Google has started rolling out Android 8.0 Oreo for Pixel and Nexus devices that are in the Android Beta program.
While most Android owners can expect the usual wait to receive the latest version of Android, owners of Google's Nexus and Pixel handsets will get the update "soon".
However, Nexus and Pixel owners eager to try Oreo's new features can skip the wait by joining Google's Android Beta program, which is still open to newcomers. Once enrolled, the update should arrive as an OTA (over the air) or can be manually flashed with Android 8.0 system images.
There are single images for the Nexus 5X, Nexus 6P, Nexus Player, and Pixel C, but two different images for the Pixel and Pixel XL -- one for devices with Telstra, Rogers, TMO, Sprint, ISCC, and Project Fi, and a second for all other carriers for the two models.
Given the developer preview has been through several updates over the past year, most enthusiasts should be aware of key features arriving in Oreo.
It introduces 'notification dots', the Android version of Apple's red notification badges in iOS showing the number of un-dismissed notifications on each app icon. Long-pressing an icon in Oreo offers a short summary of notifications linked to a badge. Users can switch off this feature if they want.
For multitasking, it also has a picture-in-picture feature that displays video on a small window once the home button is pressed, allowing users to complete a task in another app.
Logging in to apps and filling in credit card details in forms should be easier thanks to Oreo's Autofill Framework, a new API that remembers credentials when signing into apps and websites. Password managers can also use the APIs. The feature will be available to older versions of Android via a Google Play Services update.
There are also a number of battery- and memory-saving techniques Google has been working on by restricting background app activity.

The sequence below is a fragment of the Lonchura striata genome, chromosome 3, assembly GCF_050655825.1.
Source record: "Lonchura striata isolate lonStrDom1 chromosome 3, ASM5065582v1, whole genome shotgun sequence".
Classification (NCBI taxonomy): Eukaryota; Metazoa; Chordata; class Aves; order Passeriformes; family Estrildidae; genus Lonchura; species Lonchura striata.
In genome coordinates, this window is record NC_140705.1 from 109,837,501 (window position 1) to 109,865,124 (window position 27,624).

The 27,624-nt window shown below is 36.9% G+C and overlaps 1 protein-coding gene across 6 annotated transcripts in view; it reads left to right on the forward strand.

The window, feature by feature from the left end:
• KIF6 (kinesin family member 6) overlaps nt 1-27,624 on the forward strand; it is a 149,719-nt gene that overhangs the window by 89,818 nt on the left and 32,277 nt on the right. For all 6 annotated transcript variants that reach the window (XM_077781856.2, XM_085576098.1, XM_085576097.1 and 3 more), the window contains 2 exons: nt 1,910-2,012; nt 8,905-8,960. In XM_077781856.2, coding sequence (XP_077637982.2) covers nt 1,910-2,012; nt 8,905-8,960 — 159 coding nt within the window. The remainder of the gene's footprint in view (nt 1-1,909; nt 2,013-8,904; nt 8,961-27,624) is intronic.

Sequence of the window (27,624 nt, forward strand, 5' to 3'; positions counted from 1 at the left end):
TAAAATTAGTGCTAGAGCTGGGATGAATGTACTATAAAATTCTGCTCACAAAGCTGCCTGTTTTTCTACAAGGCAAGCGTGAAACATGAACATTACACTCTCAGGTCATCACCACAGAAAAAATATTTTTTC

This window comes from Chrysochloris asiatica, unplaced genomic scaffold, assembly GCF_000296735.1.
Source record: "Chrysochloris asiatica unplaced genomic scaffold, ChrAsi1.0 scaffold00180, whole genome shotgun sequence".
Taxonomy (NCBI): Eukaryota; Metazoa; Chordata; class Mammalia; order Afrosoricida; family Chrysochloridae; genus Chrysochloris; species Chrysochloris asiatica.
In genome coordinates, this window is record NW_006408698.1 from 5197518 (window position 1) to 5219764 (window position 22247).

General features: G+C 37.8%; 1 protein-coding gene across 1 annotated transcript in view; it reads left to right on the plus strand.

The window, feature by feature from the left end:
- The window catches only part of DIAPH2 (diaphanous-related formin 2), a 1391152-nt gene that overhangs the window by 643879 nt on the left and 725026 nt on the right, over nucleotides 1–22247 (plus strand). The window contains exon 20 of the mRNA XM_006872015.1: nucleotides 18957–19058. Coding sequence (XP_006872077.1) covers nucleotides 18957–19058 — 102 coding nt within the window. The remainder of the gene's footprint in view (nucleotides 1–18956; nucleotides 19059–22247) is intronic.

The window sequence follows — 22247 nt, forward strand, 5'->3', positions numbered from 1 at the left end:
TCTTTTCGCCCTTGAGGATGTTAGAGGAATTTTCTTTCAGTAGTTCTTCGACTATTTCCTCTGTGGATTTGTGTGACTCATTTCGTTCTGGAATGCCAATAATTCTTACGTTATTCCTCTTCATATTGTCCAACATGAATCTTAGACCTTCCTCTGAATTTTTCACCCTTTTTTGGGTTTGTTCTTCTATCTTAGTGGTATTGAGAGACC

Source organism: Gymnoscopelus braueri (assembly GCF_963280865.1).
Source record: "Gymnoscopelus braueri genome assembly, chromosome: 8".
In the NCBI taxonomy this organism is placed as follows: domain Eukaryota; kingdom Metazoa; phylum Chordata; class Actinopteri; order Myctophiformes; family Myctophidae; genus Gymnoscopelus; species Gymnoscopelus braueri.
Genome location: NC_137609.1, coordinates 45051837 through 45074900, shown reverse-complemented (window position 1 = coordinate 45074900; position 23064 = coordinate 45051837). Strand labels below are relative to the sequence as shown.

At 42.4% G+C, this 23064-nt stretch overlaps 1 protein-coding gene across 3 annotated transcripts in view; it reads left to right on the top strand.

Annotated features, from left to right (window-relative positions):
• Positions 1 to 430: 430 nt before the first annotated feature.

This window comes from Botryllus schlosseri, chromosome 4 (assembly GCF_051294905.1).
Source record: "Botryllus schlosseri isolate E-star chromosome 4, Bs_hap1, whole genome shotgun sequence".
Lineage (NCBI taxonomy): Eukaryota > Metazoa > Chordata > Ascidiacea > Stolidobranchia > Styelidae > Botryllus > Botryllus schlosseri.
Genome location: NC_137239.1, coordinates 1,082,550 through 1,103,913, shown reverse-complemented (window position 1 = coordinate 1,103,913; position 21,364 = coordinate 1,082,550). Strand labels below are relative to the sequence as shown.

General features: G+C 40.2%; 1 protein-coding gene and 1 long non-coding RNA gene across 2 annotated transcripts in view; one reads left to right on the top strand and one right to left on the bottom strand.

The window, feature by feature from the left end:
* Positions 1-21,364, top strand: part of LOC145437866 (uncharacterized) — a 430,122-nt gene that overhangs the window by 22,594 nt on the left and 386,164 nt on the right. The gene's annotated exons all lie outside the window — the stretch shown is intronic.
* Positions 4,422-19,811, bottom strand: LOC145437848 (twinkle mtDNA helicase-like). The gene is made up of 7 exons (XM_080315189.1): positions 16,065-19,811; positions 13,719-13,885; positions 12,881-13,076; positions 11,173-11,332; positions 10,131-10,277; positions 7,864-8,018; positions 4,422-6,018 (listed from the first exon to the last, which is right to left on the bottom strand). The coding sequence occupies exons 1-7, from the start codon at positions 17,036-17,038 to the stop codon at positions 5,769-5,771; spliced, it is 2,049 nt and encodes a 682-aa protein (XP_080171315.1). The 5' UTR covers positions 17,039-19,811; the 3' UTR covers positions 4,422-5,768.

Finally, Oreo has also introduced Project Treble, a large project Google has worked on to overcome obstacles to handset makers delivering the latest version of Android.
Devices that ship with Android Oreo and later will benefit from Project Treble thanks to a standardized vendor interface that ensures handset makers aren't dependent on updates from system-on-chip vendors, such as Qualcomm, for pushing an Android update to end-users.
This interface should improve the status quo on Android distributions, with Nougat's adoption standing at just 13.5 percent a year after its release.
Project Treble also brings Google's latest efforts to prevent attackers exploiting bugs like Stagefright by sandboxing individual Hardware Abstraction Layers that support features like the GPS and microphone. Now, each HAL can only access the hardware driver that it controls.
Google is removing one more obstacle to installing its monthly Android security updates.
Months of sweet suspense have come to an end. Android O has a name.
Android O is almost ready to go, and thanks to Project Treble, more users than ever will get the newest version of Android.
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- How to get Android Oreo right now (CNET)
- How to save battery life in Android (TechRepublic)